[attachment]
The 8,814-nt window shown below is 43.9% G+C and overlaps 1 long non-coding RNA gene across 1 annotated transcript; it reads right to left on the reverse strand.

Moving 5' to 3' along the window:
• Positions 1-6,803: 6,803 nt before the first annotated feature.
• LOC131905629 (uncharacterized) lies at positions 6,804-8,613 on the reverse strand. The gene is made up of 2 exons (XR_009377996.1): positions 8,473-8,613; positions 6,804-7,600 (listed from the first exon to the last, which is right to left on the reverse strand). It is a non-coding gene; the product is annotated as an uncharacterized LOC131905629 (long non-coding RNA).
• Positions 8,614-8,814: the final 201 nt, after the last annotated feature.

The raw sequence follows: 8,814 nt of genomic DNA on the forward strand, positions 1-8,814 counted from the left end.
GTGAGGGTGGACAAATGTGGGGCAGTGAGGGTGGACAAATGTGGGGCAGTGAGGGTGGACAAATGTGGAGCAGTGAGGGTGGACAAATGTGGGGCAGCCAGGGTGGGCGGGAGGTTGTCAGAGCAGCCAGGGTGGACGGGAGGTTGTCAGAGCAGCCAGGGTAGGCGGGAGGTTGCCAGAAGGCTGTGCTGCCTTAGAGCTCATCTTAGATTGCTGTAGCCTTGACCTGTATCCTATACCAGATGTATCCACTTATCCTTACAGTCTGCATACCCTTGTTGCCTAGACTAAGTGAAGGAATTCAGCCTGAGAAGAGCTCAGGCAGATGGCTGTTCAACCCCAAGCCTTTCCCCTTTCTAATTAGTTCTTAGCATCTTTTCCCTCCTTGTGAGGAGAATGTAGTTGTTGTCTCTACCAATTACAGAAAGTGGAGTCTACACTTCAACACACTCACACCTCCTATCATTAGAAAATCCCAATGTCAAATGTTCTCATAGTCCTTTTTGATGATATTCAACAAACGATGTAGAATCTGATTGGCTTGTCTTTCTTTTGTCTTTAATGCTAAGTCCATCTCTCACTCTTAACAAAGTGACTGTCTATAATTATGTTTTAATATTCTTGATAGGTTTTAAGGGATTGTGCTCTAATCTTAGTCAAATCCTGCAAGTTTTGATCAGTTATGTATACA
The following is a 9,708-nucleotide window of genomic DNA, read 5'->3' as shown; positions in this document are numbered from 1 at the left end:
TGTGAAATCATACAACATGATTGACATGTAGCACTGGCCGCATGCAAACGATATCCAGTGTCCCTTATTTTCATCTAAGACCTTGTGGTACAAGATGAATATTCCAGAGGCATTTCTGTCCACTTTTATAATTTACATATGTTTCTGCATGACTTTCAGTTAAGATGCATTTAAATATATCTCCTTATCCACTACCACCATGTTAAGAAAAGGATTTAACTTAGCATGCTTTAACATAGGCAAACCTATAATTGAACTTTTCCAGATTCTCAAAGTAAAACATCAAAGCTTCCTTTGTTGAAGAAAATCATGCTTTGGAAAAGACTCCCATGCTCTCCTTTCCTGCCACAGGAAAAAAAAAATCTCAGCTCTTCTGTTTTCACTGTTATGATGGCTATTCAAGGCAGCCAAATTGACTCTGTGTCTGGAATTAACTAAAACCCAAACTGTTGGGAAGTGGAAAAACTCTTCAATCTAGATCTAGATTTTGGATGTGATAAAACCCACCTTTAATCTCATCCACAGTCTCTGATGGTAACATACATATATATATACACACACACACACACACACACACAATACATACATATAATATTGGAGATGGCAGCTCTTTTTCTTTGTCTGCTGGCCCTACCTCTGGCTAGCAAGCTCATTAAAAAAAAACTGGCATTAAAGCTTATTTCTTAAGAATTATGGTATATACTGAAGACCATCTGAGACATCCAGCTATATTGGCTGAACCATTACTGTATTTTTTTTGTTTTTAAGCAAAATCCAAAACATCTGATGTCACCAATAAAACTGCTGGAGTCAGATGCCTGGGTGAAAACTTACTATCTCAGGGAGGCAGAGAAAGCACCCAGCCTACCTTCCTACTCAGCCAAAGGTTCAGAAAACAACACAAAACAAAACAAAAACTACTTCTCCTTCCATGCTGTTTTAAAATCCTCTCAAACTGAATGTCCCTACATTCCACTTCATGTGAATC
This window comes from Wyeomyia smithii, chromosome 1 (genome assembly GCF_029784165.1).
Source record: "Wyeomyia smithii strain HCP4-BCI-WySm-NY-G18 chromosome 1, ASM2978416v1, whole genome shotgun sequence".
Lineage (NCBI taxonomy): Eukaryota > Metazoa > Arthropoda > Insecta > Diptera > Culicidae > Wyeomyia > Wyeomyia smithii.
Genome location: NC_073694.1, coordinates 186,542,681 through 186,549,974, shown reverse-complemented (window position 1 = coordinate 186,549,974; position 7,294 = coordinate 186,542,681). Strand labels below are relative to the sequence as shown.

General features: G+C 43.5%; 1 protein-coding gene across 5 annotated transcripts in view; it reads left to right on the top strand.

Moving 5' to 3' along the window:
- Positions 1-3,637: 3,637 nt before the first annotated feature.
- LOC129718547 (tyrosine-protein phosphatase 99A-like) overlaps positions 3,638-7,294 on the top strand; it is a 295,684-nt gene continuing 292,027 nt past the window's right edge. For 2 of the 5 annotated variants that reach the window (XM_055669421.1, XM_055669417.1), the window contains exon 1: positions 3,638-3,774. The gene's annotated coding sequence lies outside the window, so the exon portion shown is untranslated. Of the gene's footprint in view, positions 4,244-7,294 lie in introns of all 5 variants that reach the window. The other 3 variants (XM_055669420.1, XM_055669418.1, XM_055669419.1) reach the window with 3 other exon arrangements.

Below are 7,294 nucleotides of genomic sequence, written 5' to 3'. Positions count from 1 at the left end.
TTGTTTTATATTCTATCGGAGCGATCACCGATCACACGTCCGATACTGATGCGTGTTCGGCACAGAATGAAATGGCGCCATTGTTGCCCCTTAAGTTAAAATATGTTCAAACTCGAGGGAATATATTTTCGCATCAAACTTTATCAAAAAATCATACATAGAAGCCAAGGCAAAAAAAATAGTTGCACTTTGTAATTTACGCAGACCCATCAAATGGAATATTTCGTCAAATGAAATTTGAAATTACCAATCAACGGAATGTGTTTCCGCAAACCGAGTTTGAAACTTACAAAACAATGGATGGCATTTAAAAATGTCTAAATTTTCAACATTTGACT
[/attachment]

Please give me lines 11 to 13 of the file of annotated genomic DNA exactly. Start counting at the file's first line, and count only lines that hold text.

Source record: "Wyeomyia smithii strain HCP4-BCI-WySm-NY-G18 chromosome 1, ASM2978416v1, whole genome shotgun sequence".
Lineage (NCBI taxonomy): Eukaryota > Metazoa > Arthropoda > Insecta > Diptera > Culicidae > Wyeomyia > Wyeomyia smithii.
Genome location: NC_073694.1, coordinates 186,542,681 through 186,549,974, shown reverse-complemented (window position 1 = coordinate 186,549,974; position 7,294 = coordinate 186,542,681). Strand labels below are relative to the sequence as shown.